“My parents keep a koi pond in our house back home. It’s a custom from my mother’s side of the family. I used to love sitting and watching them swim around. One winter, when I was six, I became very ill. I was in a hallucinatory fever for two days – my parents had me drinking all sorts of disgusting herbs.” Thali made a face as the taste resurfaced in her mouth. “ On the third day, my fever finally broke and quite suddenly, I was back to normal. But when I went to visit the pond, my favorite fish was bent in half, floating at the surface. I cried my eyes out, but my mother told me that fish were the most noble and grateful creatures. In thanks for raising and caring for them, they would take bad things and gobble it up to protect their families. My mom believed Blackie took my illness and died so I could live.”
Isaia looked at Thali, then shrugged as he looked to the surrounding fish in the sky. “So you think we’re in some kind of after life?”
“I’m not sure if it’s an afterlife, but it’s definitely magical.” Thali said.
“With all that’s happened, this isn’t unbelievable.” Isaia was the steadiest personality Thali had ever met. “It feels like we’re at the bottom of a river, looking up through the water at the fish.”
A big black fish with orange rimmed white patches slowly made its way towards them. As he approached, he started to descend towards their mast.
Thali recognized him right away as her favorite fish from childhood.
“That one looks exactly like Blackie.” She said.
They watched as he swam lower and lower until he bumped into their mast. Without much effort, the ship lifted up off the water and Blackie pushed it higher and higher into the dense bodies of fish.
They were now in the thick of them, sailing on air, tails and fins gently bumping into the sides of their ship. Thali noticed the fish were swimming in a giant circle around something. She closed her eyes to see what Blackie had in his mind. Following the thread, she saw herself as a child, pale with illness in bed; going further back in his memory showed her as a healthy toddler, feeding him and reading to them every morning.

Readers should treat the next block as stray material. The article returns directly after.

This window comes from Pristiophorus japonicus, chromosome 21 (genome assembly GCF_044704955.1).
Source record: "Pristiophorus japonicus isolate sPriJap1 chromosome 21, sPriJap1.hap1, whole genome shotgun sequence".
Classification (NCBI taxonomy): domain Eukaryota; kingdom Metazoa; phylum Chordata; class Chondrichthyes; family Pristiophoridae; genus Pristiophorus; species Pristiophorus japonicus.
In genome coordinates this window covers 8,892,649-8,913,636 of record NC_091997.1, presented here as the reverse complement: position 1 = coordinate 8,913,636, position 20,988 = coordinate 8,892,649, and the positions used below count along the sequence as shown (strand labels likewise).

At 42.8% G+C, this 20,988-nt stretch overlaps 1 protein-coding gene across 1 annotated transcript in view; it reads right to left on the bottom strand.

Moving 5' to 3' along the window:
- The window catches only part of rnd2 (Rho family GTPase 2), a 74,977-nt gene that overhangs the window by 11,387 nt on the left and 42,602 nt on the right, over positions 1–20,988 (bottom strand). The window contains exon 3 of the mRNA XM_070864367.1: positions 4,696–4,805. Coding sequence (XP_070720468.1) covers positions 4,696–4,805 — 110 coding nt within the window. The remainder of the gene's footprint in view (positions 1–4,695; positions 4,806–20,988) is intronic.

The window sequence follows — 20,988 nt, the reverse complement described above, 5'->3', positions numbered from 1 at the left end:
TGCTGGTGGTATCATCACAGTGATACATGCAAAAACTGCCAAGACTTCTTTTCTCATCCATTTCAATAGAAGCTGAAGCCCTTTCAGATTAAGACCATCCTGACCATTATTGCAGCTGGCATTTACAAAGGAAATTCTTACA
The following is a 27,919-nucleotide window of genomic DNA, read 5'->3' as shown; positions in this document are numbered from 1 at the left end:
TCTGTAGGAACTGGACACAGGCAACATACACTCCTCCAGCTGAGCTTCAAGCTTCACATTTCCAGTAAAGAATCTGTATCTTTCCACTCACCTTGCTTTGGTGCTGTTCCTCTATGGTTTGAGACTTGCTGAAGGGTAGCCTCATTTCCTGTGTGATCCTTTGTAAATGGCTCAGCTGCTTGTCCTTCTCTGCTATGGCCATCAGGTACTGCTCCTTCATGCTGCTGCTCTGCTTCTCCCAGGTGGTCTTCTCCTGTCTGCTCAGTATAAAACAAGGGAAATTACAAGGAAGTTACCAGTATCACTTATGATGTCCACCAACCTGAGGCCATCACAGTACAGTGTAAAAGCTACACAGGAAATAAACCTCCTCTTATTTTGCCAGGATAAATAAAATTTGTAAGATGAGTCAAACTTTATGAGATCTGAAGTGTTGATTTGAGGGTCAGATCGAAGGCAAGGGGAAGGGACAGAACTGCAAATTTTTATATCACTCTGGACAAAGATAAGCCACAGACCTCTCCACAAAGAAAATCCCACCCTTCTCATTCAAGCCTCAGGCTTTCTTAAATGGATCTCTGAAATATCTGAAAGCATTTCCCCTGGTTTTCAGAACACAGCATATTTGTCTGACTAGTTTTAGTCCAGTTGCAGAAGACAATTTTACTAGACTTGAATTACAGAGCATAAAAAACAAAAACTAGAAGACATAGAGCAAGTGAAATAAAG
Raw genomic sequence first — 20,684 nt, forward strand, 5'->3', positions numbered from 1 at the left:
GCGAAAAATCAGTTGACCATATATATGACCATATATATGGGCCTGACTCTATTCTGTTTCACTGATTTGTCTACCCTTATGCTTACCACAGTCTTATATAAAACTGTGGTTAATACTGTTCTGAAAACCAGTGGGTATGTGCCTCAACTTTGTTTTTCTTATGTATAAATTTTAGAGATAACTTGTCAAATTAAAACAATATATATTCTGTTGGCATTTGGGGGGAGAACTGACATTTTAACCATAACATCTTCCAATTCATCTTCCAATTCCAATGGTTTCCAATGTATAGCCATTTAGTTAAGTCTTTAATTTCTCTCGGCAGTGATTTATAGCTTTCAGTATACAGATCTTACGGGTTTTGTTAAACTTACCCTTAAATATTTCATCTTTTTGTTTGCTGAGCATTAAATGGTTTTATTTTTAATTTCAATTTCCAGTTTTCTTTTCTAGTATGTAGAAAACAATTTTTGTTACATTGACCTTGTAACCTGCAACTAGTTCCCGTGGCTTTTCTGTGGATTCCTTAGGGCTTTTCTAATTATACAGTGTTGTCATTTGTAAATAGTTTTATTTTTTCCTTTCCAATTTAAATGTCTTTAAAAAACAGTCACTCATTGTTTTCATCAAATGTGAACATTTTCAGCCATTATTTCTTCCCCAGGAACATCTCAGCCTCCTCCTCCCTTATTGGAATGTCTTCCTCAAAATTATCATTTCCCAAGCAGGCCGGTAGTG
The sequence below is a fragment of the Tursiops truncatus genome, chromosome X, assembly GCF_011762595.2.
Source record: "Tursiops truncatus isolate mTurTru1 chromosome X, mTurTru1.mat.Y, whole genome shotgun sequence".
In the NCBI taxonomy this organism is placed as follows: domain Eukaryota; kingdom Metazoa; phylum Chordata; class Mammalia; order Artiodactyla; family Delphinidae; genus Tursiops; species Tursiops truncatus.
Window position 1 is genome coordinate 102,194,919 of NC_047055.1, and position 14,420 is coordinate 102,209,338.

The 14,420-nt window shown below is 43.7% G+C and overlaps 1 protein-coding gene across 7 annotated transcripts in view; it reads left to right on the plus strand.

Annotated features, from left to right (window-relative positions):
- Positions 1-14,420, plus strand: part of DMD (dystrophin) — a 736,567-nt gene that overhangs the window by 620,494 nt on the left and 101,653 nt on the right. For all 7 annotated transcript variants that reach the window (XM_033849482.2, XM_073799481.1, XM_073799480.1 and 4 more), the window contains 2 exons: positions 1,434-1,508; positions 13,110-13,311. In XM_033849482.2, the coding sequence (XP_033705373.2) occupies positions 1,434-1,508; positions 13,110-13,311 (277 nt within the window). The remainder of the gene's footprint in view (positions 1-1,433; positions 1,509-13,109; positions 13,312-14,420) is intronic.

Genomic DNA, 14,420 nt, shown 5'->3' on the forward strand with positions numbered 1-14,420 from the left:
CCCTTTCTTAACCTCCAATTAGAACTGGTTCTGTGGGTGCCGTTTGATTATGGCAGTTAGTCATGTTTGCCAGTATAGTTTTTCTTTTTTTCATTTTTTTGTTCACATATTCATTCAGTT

Blackie was pushing their ship closer to the center of the whirlpool. They spotted the tip of a turret among the dorsal fins of the fish.
As they approached the center, the density of fish increased and two more fish joined Blackie to help push their ship into the center. As they got closer to the tip of the castle, it was as if the castle itself pushed its way through the fish and they barely saw the landing area before their ship settled on a giant stone nest that protruded from the castle wall like a plate wedged between two bricks in a wall.
The castle itself shimmered silver and blue like the sun reflecting on the ocean. Not knowing who or what awaited them, Thali decided to take a small group into the castle. Isaia was the best swordsman, Ari was good with her knives and the fastest runner, while Deru was one of the most resourceful people she’d ever met. She left Ban on the ship in case anything should happen to them with the specific instructions to leave -if they could, if they did not return in five hours. Until then, they were all to waterproof the deck again with wax.
Their landing party was armed and ready as they walked off the ship onto the platform. Immediately, a large school of small grey fish darted out, forming a line from an open archway to their ship. They stayed hovering in their line, wiggling back and forth as they waited for them to follow.